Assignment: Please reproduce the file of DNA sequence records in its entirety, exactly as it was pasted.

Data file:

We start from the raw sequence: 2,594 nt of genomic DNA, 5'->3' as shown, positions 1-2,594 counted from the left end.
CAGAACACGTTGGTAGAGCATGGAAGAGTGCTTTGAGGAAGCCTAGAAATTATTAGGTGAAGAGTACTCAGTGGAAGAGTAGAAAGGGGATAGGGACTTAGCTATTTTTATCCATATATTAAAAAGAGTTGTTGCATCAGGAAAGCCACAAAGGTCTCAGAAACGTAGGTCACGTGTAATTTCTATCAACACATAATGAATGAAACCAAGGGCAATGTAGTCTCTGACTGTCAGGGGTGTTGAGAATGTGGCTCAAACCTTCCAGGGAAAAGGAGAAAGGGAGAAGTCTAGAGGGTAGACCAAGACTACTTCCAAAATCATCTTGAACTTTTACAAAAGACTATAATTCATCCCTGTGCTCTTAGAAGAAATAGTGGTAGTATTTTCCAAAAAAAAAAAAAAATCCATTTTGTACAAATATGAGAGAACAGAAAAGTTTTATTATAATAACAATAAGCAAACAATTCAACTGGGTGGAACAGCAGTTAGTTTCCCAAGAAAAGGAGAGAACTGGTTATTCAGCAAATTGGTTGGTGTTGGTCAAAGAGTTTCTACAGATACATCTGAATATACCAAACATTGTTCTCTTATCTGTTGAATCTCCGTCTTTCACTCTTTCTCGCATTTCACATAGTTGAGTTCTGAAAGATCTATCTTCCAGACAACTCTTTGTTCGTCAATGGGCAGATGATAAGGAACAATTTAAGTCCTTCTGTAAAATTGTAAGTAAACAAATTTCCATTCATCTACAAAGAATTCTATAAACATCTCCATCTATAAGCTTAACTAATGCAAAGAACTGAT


We start from the raw sequence: 2,594 nt of genomic DNA, 5'->3' as shown, positions 1-2,594 counted from the left end.
CAGAACACGTTGGTAGAGCATGGAAGAGTGCTTTGAGGAAGCCTAGAAATTATTAGGTGAAGAGTACTCAGTGGAAGAGTAGAAAGGGGATAGGGACTTAGCTATTTTTATCCATATATTAAAAAGAGTTGTTGCATCAGGAAAGCCACAAAGGTCTCAGAAACGTAGGTCACGTGTAATTTCTATCAACACATAATGAATGAAACCAAGGGCAATGTAGTCTCTGACTGTCAGGGGTGTTGAGAATGTGGCTCAAACCTTCCAGGGAAAAGGAGAAAGGGAGAAGTCTAGAGGGTAGACCAAGACTACTTCCAAAATCATCTTGAACTTTTACAAAAGACTATAATTCATCCCTGTGCTCTTAGAAGAAATAGTGGTAGTATTTTCCAAAAAAAAAAAAAAATCCATTTTGTACAAATATGAGAGAACAGAAAAGTTTTATTATAATAACAATAAGCAAACAATTCAACTGGGTGGAACAGCAGTTAGTTTCCCAAGAAAAGGAGAGAACTGGTTATTCAGCAAATTGGTTGGTGTTGGTCAAAGAGTTTCTACAGATACATCTGAATATACCAAACATTGTTCTCTTATCTGTTGAATCTCCGTCTTTCACTCTTTCTCGCATTTCACATAGTTGAGTTCTGAAAGATCTATCTTCCAGACAACTCTTTGTTCGTCAATGGGCAGATGATAAGGAACAATTTAAGTCCTTCTGTAAAATTGTAAGTAAACAAATTTCCATTCATCTACAAAGAATTCTATAAACATCTCCATCTATAAGCTTAACTAATGCAAAGAACTGAT